A line usually marked by seaweed and litter washed up the beach. The waves deposit the material at high tide level (the highest point the sea comes to).

Strategy plan

The first stage in coastal planning whereby the basic national strategy for ICZM is decided, including analysis of issues, needs, goals, objectives, and equities.

Stressor response curve

A graphic, quantitative representation of the relationship between a stressor (such as a pesticide concentration in the water column) and an ecological effect (such as mortality of a given fish species if exposed to different concentrations of the pesticide).


Stressor response profile

The product of characterization of ecological effects in the analysis phase of ecological risk assessment. The stressor-response profile summarizes the data on the effects of a stressor and the relationship of the data to the assessment endpoint.


Stressor source

An entity or action that releases to the environment or imposes on the environment a chemical, physical, or biological stressor or stressors.
Stressor: Any physical, chemical, or biological entity that can induce an adverse response (synonymous with agent).

Structured checklists

A list of questions that an interviewer will seek answers to in the course of an interview. Interviews involving structured checklists tend to be less formal and more open-ended than those conducted by an enumerator using a questionnaire.



Sinking of the earth surface (downward local mass movement) often caused by excessive groundwater removal or by settling/compacting of fill. supervisors to manage the same people, depending upon the assignment.


Suspended load

Amount of particulate matter moving in suspension in water.

Suspended solids

Particles suspended in water by hydraulic motion forces-such as upward components of turbulent currents and colloidal suspension-including, e.g., sediment and organic detritus.

Sustainable livelihood

A livelihood is sustainable when it is capable of continuously maintaining or enhancing the current standard of living without undermining the natural resource base. For this to happen it should be able to overcome and recover from stresses and shocks (e.g. natural disasters or economic upsets).

Sustainable Livelihood SL Analysis

The analysis of livelihoods using the core principles of livelihood analysis.

Sustainable livelihoods approach

An approach to development in which people’s livelihoods are the focus of attention and which adopts the core principles of the sustainable livelihoods approach.


Sustainable livelihoods framework

DFID’s sustainable livelihoods (SL) framework is its version of a visualization tool that has been developed to help understand livelihoods. It is intended to help users think through the different aspects of livelihoods, and particularly those factors that cause problems or create opportunities. Other organizations have developed similar SL frameworks that compliment DFID’s. The SL framework can be divided into five key components: the Vulnerability Context, Livelihood Assets, Policy, Institutions and Processes, Livelihood Strategies and Livelihood Outcomes. The SL framework gives an impression of how these factors relate to each other. Indeed the links between them (arrows in the framework) are also critical, reflecting how people convert assets to activities, or how policies, institutions and process affect the key components. The framework aims to stimulate debate and reflection, which should result in more effective poverty reduction. The framework does not attempt to provide an exact representation of reality. It is a simplification and it should be adapted for use in any given circumstance. Real livelihoods are complex and varied, and can only be properly understood through direct experience.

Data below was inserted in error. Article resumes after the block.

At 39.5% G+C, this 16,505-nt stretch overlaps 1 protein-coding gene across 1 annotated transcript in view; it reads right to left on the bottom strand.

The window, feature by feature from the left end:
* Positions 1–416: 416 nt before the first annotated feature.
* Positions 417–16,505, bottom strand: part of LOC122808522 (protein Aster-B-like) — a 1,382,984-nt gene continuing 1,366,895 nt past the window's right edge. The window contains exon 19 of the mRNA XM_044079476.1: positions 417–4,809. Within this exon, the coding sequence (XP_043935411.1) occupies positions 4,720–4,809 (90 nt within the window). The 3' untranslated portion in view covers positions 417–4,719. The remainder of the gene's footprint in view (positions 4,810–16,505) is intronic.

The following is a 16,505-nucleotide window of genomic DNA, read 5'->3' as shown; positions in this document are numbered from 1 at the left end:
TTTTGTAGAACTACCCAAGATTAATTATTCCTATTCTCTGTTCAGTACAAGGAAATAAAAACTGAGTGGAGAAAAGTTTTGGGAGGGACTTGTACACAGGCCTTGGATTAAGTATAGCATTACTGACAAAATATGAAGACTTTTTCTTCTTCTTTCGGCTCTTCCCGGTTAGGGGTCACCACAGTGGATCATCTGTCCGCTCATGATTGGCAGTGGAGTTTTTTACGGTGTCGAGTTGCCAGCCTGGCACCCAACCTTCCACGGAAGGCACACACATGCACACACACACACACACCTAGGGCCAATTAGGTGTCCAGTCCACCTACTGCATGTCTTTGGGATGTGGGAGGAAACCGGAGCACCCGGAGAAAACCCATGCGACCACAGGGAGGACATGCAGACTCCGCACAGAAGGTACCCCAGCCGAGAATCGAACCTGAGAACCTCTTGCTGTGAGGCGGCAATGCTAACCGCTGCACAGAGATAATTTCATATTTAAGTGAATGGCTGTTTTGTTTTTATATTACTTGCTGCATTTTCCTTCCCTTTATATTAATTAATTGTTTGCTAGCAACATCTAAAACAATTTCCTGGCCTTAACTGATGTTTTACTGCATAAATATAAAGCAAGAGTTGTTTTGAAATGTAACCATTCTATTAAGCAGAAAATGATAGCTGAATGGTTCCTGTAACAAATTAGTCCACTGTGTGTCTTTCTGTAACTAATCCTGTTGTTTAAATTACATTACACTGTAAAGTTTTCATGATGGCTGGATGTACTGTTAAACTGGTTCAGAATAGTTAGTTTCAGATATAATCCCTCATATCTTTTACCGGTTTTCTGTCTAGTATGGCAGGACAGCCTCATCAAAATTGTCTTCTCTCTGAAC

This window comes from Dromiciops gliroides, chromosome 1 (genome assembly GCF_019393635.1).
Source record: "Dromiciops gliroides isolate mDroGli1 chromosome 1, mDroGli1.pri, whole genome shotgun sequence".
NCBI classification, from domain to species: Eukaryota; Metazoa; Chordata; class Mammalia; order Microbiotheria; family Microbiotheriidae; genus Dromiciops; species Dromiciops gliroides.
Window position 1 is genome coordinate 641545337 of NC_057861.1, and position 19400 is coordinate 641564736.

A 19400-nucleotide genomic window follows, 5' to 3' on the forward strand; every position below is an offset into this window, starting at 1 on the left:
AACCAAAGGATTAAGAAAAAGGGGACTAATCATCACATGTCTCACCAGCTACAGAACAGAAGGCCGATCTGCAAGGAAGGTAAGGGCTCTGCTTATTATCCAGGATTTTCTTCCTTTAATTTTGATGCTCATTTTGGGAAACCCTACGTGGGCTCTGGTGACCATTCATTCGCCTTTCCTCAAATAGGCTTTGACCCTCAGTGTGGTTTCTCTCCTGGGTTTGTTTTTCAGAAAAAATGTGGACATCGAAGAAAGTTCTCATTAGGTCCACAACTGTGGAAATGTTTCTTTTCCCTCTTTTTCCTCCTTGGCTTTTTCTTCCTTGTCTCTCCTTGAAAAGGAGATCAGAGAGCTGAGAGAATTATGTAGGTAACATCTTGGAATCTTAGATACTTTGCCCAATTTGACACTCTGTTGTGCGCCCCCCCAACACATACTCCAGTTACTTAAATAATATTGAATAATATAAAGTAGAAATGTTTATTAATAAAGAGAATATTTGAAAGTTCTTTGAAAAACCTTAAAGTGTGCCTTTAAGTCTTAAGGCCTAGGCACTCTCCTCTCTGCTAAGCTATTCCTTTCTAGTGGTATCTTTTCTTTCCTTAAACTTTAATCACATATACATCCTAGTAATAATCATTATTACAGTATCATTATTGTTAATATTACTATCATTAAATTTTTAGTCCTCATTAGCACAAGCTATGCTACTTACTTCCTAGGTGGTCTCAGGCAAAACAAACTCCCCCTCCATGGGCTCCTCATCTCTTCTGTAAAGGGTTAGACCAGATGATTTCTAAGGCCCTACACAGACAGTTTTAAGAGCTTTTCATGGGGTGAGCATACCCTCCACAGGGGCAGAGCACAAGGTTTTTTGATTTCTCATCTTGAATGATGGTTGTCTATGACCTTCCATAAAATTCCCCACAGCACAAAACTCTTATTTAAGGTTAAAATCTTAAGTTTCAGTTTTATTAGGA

Sustainable sustainability

Something is sustainable when it can continue into the future, coping with and recovering from stresses and shocks, while not undermining the resources on which it draws for existence. These resources may be natural, social, economic or institutional, which is why sustainability is often analyzed in four dimensions: economic sustainability, environmental sustainability, institutional sustainability and social sustainability. Sustainability does not imply that there is no change, but that there is an ability to adapt over time. Sustainability is one of the core principles of the sustainable livelihoods approach.

Sustainable use

Practices that ensure the continuance of natural resource productivity and a high level of environmental quality, thereby providing for economic growth to meet the needs of the present without compromising the needs of future generations.



A wetland community characterized by woody vegetation – usually trees and shrubs that in combination rise higher than six meters from grade level.


 Wind-generated waves that have travelled out of their generating area. Swell characteristically exhibits a more regular and longer period and has flatter crests than waves within their fetch (seas).